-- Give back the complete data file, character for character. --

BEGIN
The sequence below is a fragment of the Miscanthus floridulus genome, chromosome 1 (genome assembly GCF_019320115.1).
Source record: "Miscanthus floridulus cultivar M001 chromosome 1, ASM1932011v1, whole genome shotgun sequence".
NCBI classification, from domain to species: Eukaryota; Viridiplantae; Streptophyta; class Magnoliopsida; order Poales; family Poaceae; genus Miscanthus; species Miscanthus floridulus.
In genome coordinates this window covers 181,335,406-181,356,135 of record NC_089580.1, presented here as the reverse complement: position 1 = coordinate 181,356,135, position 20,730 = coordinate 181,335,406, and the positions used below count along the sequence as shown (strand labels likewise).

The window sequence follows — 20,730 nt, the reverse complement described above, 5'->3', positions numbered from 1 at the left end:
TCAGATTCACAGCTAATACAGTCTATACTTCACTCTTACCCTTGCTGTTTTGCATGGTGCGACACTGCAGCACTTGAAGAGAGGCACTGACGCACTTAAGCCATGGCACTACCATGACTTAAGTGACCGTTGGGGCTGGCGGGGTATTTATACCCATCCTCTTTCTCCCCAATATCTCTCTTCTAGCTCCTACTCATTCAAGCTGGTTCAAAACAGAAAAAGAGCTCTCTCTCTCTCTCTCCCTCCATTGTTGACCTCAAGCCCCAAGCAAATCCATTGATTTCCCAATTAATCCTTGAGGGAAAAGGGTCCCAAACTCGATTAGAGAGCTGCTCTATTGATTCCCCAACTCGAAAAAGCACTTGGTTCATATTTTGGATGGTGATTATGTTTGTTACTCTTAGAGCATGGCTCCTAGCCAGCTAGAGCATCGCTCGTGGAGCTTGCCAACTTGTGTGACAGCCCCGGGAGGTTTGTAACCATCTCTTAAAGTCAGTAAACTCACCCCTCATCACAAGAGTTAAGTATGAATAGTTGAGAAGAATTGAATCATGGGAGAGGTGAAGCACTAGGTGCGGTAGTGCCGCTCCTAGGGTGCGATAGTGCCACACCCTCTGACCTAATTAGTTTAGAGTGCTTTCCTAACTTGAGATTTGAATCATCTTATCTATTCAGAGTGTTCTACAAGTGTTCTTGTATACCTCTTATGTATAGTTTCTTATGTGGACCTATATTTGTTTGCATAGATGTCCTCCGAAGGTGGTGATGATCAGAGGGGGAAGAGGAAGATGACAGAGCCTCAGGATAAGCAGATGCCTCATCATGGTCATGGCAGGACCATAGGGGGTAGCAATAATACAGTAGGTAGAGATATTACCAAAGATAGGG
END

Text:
The sequence below is a fragment of the Miscanthus floridulus genome, chromosome 1 (genome assembly GCF_019320115.1).
Source record: "Miscanthus floridulus cultivar M001 chromosome 1, ASM1932011v1, whole genome shotgun sequence".
NCBI classification, from domain to species: Eukaryota; Viridiplantae; Streptophyta; class Magnoliopsida; order Poales; family Poaceae; genus Miscanthus; species Miscanthus floridulus.
In genome coordinates this window covers 181,335,406-181,356,135 of record NC_089580.1, presented here as the reverse complement: position 1 = coordinate 181,356,135, position 20,730 = coordinate 181,335,406, and the positions used below count along the sequence as shown (strand labels likewise).

The window sequence follows — 20,730 nt, the reverse complement described above, 5'->3', positions numbered from 1 at the left end:
TCAGATTCACAGCTAATACAGTCTATACTTCACTCTTACCCTTGCTGTTTTGCATGGTGCGACACTGCAGCACTTGAAGAGAGGCACTGACGCACTTAAGCCATGGCACTACCATGACTTAAGTGACCGTTGGGGCTGGCGGGGTATTTATACCCATCCTCTTTCTCCCCAATATCTCTCTTCTAGCTCCTACTCATTCAAGCTGGTTCAAAACAGAAAAAGAGCTCTCTCTCTCTCTCTCCCTCCATTGTTGACCTCAAGCCCCAAGCAAATCCATTGATTTCCCAATTAATCCTTGAGGGAAAAGGGTCCCAAACTCGATTAGAGAGCTGCTCTATTGATTCCCCAACTCGAAAAAGCACTTGGTTCATATTTTGGATGGTGATTATGTTTGTTACTCTTAGAGCATGGCTCCTAGCCAGCTAGAGCATCGCTCGTGGAGCTTGCCAACTTGTGTGACAGCCCCGGGAGGTTTGTAACCATCTCTTAAAGTCAGTAAACTCACCCCTCATCACAAGAGTTAAGTATGAATAGTTGAGAAGAATTGAATCATGGGAGAGGTGAAGCACTAGGTGCGGTAGTGCCGCTCCTAGGGTGCGATAGTGCCACACCCTCTGACCTAATTAGTTTAGAGTGCTTTCCTAACTTGAGATTTGAATCATCTTATCTATTCAGAGTGTTCTACAAGTGTTCTTGTATACCTCTTATGTATAGTTTCTTATGTGGACCTATATTTGTTTGCATAGATGTCCTCCGAAGGTGGTGATGATCAGAGGGGGAAGAGGAAGATGACAGAGCCTCAGGATAAGCAGATGCCTCATCATGGTCATGGCAGGACCATAGGGGGTAGCAATAATACAGTAGGTAGAGATATTACCAAAGATAGGG